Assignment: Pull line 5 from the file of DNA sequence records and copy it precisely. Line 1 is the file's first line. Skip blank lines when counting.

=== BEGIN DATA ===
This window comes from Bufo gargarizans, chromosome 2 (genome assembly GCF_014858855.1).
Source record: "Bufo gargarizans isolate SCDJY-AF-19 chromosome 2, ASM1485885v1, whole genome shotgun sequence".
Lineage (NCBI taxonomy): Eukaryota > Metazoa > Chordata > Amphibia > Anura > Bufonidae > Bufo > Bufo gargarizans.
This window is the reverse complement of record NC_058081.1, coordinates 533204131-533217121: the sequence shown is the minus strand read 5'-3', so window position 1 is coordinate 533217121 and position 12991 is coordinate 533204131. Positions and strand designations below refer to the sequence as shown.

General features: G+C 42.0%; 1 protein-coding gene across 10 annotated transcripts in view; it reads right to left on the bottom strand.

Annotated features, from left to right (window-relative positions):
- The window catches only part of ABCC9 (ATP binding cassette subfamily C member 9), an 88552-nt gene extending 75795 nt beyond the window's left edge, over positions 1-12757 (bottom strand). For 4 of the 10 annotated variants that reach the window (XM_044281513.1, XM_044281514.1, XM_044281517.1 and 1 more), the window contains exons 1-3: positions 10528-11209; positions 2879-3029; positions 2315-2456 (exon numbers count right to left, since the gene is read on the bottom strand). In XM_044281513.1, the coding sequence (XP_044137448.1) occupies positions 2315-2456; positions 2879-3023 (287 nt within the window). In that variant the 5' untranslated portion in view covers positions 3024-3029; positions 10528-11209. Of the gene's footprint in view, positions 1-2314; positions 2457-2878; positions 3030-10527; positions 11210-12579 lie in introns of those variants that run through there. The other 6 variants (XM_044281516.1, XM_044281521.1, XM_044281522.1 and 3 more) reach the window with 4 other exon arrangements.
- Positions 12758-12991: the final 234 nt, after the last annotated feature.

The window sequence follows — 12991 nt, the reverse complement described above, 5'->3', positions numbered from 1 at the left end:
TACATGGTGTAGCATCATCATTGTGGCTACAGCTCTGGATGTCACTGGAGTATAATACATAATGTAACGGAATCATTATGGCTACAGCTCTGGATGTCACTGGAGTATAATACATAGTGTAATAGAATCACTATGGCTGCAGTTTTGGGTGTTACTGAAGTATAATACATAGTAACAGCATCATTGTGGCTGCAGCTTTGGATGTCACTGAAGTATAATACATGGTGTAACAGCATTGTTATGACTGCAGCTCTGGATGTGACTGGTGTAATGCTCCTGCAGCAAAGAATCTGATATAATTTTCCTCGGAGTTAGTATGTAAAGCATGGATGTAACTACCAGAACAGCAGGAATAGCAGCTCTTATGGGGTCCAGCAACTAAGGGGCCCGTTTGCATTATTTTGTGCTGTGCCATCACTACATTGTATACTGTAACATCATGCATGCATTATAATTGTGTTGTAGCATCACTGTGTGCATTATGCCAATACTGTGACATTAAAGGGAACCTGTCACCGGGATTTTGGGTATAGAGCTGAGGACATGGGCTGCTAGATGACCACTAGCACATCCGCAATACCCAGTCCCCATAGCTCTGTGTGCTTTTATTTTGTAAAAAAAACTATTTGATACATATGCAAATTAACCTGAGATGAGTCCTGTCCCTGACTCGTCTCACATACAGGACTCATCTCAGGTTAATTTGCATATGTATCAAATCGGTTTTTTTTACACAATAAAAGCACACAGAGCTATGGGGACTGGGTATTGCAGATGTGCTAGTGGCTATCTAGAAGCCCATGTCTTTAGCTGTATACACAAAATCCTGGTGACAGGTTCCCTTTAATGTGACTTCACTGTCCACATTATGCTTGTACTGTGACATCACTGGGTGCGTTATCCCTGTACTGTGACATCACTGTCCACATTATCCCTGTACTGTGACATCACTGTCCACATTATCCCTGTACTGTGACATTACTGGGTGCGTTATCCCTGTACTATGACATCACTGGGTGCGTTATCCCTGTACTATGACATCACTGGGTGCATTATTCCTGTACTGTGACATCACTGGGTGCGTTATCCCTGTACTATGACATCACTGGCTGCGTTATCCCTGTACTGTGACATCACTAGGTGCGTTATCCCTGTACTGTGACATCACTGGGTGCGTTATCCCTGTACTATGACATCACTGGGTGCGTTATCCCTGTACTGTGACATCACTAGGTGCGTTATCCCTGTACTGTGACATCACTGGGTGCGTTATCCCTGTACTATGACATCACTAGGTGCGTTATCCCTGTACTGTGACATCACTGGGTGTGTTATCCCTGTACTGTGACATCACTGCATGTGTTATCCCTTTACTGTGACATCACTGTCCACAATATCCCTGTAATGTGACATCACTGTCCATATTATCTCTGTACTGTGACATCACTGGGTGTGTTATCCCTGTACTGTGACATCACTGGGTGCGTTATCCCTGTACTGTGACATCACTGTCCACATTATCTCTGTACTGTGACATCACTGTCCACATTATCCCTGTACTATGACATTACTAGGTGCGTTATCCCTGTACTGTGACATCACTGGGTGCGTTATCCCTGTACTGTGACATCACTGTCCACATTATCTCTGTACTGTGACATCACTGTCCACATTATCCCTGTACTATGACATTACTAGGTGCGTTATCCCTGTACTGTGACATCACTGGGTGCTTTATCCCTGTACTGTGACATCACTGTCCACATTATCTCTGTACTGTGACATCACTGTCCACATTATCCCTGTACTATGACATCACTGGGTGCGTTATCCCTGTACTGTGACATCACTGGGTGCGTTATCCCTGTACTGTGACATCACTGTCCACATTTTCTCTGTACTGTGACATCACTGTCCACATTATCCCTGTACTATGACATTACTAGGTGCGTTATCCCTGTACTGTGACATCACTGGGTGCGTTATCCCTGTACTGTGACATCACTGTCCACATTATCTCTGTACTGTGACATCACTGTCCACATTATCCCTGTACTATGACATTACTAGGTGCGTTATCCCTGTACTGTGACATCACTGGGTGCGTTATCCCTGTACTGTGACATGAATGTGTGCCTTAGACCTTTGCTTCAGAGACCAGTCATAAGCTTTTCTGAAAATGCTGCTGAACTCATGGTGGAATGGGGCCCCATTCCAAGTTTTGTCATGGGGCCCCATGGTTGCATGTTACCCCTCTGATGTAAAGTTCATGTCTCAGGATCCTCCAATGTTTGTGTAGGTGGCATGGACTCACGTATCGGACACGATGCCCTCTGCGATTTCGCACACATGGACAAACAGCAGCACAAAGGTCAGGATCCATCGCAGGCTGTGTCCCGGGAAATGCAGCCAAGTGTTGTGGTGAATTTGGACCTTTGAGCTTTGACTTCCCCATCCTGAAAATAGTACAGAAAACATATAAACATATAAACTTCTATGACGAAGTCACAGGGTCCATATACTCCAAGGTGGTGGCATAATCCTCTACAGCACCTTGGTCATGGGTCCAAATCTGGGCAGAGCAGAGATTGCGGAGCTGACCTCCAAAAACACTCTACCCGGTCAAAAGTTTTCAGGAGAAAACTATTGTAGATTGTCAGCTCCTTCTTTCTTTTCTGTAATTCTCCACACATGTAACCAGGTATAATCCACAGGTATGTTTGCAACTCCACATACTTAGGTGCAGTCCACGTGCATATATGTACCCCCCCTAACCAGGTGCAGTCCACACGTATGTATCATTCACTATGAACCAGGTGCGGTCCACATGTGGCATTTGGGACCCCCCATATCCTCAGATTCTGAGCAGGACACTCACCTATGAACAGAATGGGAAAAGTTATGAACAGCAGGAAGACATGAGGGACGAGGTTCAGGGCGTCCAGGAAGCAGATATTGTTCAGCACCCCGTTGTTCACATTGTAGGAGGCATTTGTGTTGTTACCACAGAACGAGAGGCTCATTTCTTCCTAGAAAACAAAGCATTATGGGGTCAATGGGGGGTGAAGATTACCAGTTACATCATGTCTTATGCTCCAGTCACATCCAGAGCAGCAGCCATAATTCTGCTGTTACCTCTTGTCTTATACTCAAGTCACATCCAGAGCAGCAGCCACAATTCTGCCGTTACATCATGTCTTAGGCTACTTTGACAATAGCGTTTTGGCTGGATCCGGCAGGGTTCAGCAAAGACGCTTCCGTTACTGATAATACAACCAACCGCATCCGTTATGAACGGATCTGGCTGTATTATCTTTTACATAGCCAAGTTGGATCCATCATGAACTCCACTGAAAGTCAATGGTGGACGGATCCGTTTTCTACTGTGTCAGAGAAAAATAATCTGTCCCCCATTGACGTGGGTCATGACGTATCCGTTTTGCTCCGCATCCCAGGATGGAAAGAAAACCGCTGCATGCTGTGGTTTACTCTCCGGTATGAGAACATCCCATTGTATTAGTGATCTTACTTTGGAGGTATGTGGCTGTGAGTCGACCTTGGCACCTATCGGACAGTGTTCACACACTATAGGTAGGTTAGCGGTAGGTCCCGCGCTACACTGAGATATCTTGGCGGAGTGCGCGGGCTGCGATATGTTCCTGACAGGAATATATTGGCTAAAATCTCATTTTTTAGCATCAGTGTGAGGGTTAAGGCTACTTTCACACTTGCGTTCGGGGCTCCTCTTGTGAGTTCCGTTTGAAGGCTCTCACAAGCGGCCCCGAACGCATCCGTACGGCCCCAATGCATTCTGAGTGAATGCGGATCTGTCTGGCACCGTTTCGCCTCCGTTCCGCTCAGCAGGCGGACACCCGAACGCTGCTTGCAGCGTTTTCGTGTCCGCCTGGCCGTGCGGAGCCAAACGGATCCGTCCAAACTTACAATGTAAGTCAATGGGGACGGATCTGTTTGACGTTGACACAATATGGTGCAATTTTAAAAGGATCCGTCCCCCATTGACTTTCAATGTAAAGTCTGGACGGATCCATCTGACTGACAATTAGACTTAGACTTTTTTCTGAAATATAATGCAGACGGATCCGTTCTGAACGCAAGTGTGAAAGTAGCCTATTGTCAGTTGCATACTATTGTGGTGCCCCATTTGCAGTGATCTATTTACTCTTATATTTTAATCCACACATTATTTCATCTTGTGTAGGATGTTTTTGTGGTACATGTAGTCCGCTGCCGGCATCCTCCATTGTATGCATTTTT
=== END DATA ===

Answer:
General features: G+C 42.0%; 1 protein-coding gene across 10 annotated transcripts in view; it reads right to left on the bottom strand.